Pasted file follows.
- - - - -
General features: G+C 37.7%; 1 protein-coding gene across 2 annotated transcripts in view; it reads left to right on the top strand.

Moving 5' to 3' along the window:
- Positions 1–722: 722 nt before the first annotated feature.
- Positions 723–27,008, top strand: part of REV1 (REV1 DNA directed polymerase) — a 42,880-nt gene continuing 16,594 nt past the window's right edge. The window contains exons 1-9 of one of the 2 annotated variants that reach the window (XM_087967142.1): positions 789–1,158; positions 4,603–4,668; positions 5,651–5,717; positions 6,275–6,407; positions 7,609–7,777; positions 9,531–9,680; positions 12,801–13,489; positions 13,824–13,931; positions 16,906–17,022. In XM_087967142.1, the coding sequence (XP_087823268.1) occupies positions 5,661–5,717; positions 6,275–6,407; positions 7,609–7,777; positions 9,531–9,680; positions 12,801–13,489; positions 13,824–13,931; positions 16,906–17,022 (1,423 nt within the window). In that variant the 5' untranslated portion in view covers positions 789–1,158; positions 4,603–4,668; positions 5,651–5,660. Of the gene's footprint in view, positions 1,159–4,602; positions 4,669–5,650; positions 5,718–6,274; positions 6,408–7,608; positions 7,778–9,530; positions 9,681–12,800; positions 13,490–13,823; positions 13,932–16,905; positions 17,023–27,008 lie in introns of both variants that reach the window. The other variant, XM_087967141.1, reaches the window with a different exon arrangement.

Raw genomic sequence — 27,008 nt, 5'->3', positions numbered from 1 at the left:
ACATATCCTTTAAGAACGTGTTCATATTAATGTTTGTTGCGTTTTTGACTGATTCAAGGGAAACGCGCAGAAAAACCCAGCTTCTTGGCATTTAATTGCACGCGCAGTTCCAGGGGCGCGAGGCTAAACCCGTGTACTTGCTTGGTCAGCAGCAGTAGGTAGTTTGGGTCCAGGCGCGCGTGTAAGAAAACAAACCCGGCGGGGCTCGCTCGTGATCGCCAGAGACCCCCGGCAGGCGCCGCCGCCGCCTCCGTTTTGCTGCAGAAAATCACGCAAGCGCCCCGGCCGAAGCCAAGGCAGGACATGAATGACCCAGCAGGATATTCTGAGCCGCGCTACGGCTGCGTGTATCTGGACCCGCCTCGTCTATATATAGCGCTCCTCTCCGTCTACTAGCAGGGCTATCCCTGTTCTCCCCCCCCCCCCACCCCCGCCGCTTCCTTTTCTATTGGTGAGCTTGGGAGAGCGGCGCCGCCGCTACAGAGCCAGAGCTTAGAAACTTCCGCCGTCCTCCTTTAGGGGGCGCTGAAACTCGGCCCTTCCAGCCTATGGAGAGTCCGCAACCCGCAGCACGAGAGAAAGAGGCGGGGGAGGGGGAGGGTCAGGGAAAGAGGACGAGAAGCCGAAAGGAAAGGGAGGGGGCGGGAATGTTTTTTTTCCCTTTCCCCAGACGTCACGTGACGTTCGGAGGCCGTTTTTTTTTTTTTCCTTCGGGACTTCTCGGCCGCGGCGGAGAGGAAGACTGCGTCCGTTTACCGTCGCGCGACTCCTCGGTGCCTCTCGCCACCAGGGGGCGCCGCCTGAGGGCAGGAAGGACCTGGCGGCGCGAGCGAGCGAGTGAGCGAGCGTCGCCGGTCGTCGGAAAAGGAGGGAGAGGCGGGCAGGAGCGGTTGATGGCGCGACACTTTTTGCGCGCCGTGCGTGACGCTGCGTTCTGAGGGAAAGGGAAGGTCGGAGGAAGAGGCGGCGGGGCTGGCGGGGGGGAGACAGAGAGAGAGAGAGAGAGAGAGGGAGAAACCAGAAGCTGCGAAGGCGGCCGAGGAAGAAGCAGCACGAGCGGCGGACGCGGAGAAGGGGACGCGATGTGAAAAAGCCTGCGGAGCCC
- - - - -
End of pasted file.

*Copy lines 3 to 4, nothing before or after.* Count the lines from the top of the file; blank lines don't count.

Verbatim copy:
- Positions 1–722: 722 nt before the first annotated feature.
- Positions 723–27,008, top strand: part of REV1 (REV1 DNA directed polymerase) — a 42,880-nt gene continuing 16,594 nt past the window's right edge. The window contains exons 1-9 of one of the 2 annotated variants that reach the window (XM_087967142.1): positions 789–1,158; positions 4,603–4,668; positions 5,651–5,717; positions 6,275–6,407; positions 7,609–7,777; positions 9,531–9,680; positions 12,801–13,489; positions 13,824–13,931; positions 16,906–17,022. In XM_087967142.1, the coding sequence (XP_087823268.1) occupies positions 5,661–5,717; positions 6,275–6,407; positions 7,609–7,777; positions 9,531–9,680; positions 12,801–13,489; positions 13,824–13,931; positions 16,906–17,022 (1,423 nt within the window). In that variant the 5' untranslated portion in view covers positions 789–1,158; positions 4,603–4,668; positions 5,651–5,660. Of the gene's footprint in view, positions 1,159–4,602; positions 4,669–5,650; positions 5,718–6,274; positions 6,408–7,608; positions 7,778–9,530; positions 9,681–12,800; positions 13,490–13,823; positions 13,932–16,905; positions 17,023–27,008 lie in introns of both variants that reach the window. The other variant, XM_087967141.1, reaches the window with a different exon arrangement.